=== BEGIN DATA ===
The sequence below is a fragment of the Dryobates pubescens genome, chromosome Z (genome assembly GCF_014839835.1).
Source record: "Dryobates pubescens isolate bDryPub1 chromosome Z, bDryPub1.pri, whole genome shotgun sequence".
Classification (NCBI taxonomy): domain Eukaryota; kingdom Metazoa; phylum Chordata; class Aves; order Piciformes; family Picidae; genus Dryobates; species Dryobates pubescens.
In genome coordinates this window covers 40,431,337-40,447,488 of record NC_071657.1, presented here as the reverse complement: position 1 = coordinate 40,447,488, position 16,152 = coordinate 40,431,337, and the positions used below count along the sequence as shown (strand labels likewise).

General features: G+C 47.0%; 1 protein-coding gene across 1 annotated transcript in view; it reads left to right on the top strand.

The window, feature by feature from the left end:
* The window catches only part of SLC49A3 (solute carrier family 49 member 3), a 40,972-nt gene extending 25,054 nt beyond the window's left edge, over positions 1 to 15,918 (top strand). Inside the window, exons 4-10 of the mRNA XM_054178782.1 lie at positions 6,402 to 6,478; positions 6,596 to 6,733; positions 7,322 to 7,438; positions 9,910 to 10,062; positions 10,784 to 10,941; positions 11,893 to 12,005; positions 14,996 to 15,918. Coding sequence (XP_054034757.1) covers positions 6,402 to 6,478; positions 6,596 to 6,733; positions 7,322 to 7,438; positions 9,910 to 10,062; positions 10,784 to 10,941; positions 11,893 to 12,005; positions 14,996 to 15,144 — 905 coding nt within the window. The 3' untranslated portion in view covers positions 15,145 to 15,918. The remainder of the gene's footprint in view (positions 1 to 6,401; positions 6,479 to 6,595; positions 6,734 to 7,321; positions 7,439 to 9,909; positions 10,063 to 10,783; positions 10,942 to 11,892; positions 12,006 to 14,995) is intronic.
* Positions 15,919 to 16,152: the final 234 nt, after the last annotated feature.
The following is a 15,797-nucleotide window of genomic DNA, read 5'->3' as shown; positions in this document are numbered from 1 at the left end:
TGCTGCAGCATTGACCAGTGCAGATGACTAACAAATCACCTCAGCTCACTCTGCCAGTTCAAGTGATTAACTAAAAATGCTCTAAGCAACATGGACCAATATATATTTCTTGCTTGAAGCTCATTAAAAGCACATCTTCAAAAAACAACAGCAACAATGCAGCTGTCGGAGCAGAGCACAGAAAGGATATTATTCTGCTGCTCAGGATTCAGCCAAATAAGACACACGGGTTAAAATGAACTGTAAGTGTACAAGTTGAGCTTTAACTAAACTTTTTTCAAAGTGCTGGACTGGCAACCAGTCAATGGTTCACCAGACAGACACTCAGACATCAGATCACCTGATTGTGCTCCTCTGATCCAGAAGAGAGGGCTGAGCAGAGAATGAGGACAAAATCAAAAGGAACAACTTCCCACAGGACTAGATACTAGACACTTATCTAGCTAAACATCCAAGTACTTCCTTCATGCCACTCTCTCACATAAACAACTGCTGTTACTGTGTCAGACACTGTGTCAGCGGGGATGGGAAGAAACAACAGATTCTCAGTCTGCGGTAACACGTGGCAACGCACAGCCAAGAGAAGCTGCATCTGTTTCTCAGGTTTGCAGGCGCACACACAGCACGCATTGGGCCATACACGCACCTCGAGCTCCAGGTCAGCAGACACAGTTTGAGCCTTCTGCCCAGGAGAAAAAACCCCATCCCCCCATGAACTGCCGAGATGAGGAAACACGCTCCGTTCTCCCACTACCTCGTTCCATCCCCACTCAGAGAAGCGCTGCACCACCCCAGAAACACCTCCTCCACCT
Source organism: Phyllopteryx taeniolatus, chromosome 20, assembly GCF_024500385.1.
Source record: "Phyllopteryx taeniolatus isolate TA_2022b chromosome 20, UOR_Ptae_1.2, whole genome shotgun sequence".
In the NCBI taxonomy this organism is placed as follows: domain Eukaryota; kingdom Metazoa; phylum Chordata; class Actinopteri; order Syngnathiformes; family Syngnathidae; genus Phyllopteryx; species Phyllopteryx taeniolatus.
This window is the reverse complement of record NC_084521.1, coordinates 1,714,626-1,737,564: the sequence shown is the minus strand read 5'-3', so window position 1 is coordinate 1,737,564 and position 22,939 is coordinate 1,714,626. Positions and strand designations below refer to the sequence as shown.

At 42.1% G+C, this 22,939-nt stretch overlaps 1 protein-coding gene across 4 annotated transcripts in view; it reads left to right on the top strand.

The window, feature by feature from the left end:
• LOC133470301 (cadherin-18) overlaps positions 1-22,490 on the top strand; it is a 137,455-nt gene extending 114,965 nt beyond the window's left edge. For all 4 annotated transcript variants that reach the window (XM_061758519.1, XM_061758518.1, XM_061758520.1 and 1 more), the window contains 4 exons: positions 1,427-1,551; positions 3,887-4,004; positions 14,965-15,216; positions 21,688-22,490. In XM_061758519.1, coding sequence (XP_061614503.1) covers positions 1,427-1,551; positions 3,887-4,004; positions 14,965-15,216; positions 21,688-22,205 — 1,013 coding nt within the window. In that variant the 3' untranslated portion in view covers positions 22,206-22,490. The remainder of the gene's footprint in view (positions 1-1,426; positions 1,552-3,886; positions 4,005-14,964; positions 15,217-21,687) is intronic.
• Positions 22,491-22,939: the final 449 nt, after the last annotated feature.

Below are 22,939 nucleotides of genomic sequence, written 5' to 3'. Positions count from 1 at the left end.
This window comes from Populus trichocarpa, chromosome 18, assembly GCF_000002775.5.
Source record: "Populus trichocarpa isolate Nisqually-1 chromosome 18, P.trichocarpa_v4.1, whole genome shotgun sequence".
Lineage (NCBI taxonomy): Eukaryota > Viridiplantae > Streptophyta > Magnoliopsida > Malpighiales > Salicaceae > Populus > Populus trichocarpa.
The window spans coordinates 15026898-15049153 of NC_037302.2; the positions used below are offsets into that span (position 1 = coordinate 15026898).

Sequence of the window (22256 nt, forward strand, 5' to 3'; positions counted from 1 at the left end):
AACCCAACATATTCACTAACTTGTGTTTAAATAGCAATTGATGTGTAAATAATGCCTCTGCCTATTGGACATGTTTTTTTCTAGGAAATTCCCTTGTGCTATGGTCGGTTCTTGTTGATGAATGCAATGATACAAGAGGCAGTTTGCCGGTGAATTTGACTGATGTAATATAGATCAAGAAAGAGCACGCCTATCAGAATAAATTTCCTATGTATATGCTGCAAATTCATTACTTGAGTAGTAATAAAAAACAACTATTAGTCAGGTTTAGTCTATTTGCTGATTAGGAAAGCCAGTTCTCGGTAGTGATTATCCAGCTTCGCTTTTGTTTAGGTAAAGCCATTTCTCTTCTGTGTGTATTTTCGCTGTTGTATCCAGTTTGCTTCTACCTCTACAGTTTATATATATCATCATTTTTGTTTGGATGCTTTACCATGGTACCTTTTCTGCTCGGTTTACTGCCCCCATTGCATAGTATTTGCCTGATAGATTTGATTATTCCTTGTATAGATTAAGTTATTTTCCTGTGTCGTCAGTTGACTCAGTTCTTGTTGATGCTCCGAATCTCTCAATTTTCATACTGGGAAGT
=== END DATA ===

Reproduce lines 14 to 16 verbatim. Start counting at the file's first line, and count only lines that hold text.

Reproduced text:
This window is the reverse complement of record NC_084521.1, coordinates 1,714,626-1,737,564: the sequence shown is the minus strand read 5'-3', so window position 1 is coordinate 1,737,564 and position 22,939 is coordinate 1,714,626. Positions and strand designations below refer to the sequence as shown.

At 42.1% G+C, this 22,939-nt stretch overlaps 1 protein-coding gene across 4 annotated transcripts in view; it reads left to right on the top strand.

The window, feature by feature from the left end: